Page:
Super Bowllogos:

The Rules of the Game, 1995

• 10 players from each team can wear Reebok
• 10 players from each team can wear Nike
• The remaining players must either wear Apex or cover the Nike or Reebok logo on their shoes
On the Friday before each game, the shoe companies deliver a letter to the NFL designating which 20 players on each team are to wear their shoes for that week.

• San Diego Chargers: Starter Company
• San Francisco 49ers: Wilson, Inc.

• San Diego Chargers: Starter
• San Francisco 49ers: Apex

• Chargers coaches: Starter
• 49ers coaches: Apex
• Chargers and 49ers players: Sports Specialties, AJD, Logo Athletic, Apex, Starter

• The only authorized brands are Easton, Saranac and Neumann. All other brands must be removed.

• Pine Hosiery of North Carolina

• The only authorized brands are Reebok, Nike, Neumann, Easton, Franklin, and Saranac. All other brands must be removed.

Do-Rags [handkerchiefs worn on head by some of the players]
• The only article of clothing not licensed. Yet.

Source: NFL Properties Inc.
reported in Philadelphia Inquirer, 1-29-95, p. A14.


Any questions?
Yes, I have some, Your Honor.

Logo = brand name. What is the origin of this term? The cattle-brand? Anyone whiff the smell of burning flesh among the sweat and astro-turf?

If a player gets “big” enough, he becomes his own brand---he can market himself and his reputation to sell company products. In many ways, the companies have to come to him. Perhaps being one of the designated players to get special shoes, etc., is the first step towards such a height. But only a few players in a generation become “brands” themselves. (Is there a question here, wise guy?)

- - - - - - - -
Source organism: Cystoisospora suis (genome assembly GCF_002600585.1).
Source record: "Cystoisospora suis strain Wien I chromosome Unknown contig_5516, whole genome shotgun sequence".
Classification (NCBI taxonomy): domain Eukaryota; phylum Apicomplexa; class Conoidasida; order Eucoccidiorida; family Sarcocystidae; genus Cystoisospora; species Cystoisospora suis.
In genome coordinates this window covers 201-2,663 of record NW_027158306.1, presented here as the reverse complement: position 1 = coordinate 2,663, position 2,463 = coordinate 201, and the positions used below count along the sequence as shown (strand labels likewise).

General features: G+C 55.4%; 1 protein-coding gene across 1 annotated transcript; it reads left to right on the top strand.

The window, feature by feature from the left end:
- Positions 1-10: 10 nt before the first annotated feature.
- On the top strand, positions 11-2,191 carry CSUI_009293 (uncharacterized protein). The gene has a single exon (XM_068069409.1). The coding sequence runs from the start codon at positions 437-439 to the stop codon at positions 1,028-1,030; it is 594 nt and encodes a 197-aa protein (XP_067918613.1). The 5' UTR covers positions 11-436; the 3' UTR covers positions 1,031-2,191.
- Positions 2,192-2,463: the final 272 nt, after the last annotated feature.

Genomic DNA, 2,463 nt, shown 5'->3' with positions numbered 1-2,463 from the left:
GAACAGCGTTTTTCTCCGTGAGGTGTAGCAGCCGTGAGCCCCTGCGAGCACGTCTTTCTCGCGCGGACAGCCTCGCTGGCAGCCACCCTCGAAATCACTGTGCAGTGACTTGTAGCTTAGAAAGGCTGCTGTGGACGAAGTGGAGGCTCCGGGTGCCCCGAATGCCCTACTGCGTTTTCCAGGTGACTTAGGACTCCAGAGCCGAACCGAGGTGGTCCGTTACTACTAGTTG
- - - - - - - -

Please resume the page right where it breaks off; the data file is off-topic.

OK, how did the companies decide on which players to wear their shoes without conflicting with the other company? If it was already known beforehand which players were under contract to wear the shoes, then why the dramatics of a “letter” the Friday before the Big Game? Who opens the letter? Are the contents read aloud to all the players assembled in glory in front of their lockers in the locker room? Or is the word just passed along by locker-room workers for the team: “Hey, J.C., you get to wear Nikes this year.” (?)

The poor “remaining players,” not chosen by any shoe company!

It’s bad enough growing up in the neighborhood and not being chosen by the locals early on for pick-up games, but always forced on a team at the end, a reject of both sides! (Of course, it must be the rare NFL player who was such a reject; that’s an experience reserved for the rest of us who would never get close to being tempted to go into pro sports....) So this experience of “rejection” may be their first. Yet it’s also rejection in the form of “free choice”---perhaps they can pick whichever shoes they want, among the companies that are allowed to participate.

Can the players choose a specific shoe style from the designated company, or must they adhere to the official style (the football shoe or the team shoe) that the company has chosen for that year?

Do some players wear other brands (of wristbands, say) during the week, and then have to remove them for the weekend? In some cases, are these “other brands” (Brand X’s) paying them for wearing their brands at other times, while knowing that they can’t be worn during the Big Moments?

How long will the handkerchiefs / do rags remain sponsor-free?

What, no jockstrap sponsor regulation? No vitamin and/or steroid pill endorsements?

No logos for footwraps, bandages, the oxygen mouthpiece, stretchers?

Major “reforms” since 1995? Monopolies---so that all the players get to wear the same company shoes?

Who's on top below?


Gnomon 1